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Offline spasi

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Re: [RFE] LWJGL 3.0
« Reply #199 on: December 06, 2014, 22:45:57 »
I think I'll also use camel case for GLFW callbacks, i.e. GLFWCursorPosCallback instead of GLFWcursorposCallback.

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Offline kappa

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Re: [RFE] LWJGL 3.0
« Reply #200 on: December 06, 2014, 22:57:05 »
I think I'll also use camel case for GLFW callbacks, i.e. GLFWCursorPosCallback instead of GLFWcursorposCallback.
Yeh Camel case is probably better, can see why you'd not want to use it though (due to the GLFW acronym prefix being in caps).

Another point that comes to mind is that Callback style functionality in the Java API has traditionally ended with the word 'Listener' but guess in this case its better to keep using 'Callback' since there is also the manual clean up users need to keep in mind. Proper Java style Listeners can easily be added by users themselves on top of Callbacks.
« Last Edit: December 06, 2014, 23:01:48 by kappa »

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Offline spasi

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Re: [RFE] LWJGL 3.0
« Reply #201 on: December 06, 2014, 23:08:53 »
OK, lets make a final decision. Need votes on:

Code: [Select]
CLEventCallback
GLDebugMessageCallback (currently DEBUGPROC)
GLFWCursorPosCallback (currently GLFWcursorposfun)
vs

Code: [Select]
EventCallback (currently CLEventCallback)
DebugMessageCallback (currently DEBUGPROC)
CursorPosCallback (currently GLFWcursorposfun)
Also, there's a special case for clEnqueueNativeKernel, the callback is called CLNativeKernel instead of CLNativeKernelCallback. I'd like to keep it that way, because callbacks are notifications that something (else) has happened, whereas native kernels are what's actually happening. It's a subtle difference, but I think adding a Callback postfix there would be weird.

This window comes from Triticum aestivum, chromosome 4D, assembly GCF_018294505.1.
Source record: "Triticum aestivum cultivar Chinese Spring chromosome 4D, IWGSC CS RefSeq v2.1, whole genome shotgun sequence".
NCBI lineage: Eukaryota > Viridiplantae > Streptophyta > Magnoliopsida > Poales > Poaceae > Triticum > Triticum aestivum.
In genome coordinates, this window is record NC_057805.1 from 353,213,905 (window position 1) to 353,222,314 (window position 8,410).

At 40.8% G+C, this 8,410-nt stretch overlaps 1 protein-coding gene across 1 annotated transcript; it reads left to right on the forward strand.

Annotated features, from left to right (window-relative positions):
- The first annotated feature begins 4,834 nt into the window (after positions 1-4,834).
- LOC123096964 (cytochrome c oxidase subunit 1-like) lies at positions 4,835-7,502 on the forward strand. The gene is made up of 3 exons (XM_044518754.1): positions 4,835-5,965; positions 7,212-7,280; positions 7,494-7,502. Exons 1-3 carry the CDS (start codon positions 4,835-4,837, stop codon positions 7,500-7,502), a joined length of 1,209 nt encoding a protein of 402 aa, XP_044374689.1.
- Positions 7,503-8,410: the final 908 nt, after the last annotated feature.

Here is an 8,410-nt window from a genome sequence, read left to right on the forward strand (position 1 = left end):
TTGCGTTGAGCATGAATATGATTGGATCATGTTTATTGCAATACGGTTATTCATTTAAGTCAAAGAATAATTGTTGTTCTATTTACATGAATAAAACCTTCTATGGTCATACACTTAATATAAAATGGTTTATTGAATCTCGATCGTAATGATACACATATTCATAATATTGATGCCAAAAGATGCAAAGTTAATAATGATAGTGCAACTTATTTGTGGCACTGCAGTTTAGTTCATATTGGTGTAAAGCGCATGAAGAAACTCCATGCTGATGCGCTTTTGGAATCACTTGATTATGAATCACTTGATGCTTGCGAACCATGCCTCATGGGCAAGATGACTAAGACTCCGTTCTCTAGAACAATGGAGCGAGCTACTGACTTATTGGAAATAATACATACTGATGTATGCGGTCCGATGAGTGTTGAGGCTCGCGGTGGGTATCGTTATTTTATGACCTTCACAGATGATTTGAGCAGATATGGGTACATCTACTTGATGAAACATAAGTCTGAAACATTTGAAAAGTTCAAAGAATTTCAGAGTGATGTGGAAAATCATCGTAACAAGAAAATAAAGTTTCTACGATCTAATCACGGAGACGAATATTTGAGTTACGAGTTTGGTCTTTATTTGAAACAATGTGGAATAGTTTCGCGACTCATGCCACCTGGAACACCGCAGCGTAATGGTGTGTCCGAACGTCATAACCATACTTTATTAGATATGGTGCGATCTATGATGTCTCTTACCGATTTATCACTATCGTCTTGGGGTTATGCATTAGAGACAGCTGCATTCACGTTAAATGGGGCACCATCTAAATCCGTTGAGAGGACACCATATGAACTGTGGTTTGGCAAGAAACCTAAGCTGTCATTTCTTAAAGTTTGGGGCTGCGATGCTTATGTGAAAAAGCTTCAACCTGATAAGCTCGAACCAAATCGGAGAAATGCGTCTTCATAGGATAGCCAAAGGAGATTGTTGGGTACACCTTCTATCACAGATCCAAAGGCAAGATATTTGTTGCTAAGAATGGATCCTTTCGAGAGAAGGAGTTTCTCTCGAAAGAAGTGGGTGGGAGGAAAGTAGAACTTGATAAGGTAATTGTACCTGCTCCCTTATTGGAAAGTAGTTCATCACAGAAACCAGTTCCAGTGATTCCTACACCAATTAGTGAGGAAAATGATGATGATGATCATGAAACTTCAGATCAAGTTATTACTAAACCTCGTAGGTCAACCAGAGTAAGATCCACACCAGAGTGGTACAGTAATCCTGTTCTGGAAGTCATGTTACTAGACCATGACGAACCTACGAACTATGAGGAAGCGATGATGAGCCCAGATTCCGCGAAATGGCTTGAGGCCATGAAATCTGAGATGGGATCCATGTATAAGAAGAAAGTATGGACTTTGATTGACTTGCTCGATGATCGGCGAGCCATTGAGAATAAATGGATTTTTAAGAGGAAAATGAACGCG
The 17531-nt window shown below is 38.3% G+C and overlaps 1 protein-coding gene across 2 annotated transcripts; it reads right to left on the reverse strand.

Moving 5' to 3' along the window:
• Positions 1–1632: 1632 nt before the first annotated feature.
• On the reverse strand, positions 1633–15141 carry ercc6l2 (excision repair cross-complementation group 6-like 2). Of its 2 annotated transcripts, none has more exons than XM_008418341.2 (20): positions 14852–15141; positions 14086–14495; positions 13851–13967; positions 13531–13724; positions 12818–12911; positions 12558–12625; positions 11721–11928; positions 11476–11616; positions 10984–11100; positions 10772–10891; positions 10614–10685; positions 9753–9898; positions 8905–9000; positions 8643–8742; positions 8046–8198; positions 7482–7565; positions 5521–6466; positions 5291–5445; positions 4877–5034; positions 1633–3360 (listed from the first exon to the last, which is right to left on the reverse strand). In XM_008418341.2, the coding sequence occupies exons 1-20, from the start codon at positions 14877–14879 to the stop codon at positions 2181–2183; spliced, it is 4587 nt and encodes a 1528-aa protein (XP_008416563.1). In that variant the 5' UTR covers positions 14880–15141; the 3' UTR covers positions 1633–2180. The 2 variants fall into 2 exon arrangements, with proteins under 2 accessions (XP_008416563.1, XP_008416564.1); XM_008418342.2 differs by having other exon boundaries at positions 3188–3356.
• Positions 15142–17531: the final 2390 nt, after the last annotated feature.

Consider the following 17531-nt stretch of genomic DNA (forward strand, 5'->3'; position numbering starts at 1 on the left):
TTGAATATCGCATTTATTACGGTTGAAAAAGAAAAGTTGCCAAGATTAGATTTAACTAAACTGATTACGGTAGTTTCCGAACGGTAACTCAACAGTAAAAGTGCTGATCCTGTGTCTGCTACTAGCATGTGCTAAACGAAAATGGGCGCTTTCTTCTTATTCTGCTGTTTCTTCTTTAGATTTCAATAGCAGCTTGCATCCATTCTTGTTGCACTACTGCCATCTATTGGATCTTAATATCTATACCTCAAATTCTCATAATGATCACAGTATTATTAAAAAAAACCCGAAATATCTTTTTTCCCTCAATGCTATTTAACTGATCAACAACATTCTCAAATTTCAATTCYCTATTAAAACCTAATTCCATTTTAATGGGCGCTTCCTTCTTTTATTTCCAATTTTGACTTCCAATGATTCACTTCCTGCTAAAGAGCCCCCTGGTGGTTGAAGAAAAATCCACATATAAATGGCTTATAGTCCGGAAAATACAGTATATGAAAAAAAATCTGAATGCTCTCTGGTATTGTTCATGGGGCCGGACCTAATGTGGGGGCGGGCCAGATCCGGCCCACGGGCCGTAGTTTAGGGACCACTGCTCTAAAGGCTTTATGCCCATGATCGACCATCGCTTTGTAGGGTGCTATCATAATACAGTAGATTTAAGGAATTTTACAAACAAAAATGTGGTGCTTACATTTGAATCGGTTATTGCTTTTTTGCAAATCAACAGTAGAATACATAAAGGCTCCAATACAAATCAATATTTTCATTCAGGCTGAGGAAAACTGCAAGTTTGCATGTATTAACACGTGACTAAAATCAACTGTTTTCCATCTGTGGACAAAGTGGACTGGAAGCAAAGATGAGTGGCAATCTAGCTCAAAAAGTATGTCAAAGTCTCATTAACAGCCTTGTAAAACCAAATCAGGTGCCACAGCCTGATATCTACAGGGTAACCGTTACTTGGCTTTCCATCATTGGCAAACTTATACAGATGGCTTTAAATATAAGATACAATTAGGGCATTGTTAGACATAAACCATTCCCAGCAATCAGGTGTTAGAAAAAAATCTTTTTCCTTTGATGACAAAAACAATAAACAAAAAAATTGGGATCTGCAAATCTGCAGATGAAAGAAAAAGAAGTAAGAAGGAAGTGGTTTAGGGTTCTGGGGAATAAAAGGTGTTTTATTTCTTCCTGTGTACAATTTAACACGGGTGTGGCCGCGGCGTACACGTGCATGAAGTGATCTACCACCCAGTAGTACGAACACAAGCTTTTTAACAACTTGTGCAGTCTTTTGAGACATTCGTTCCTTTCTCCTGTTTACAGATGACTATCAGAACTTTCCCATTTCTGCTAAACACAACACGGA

Re: [RFE] LWJGL 3.0
« Reply #202 on: December 07, 2014, 03:14:11 »
I prefer the first style, GLFWCursorPosCallback etc. Prefix and camel case.

I haven't been able to register for the forums using an outlook email account for days-- finally had to use a gmail account. In any case, I'm here to make a bug report.

Quote
Exception in thread "main" org.lwjgl.system.libffi.ClosureError: Callback failed because the closure instance has been garbage collected.
   at org.lwjgl.glfw.GLFW.glfwPollEvents(Native Method)
        ...

This error occurs at random (after some time has passed) when I press keys after using glfwSetKeyCallback. It seems that something is getting garbage collected that shouldn't. Perhaps this is related to the new ClosureRegistry that attempts to do automatic GC of closures?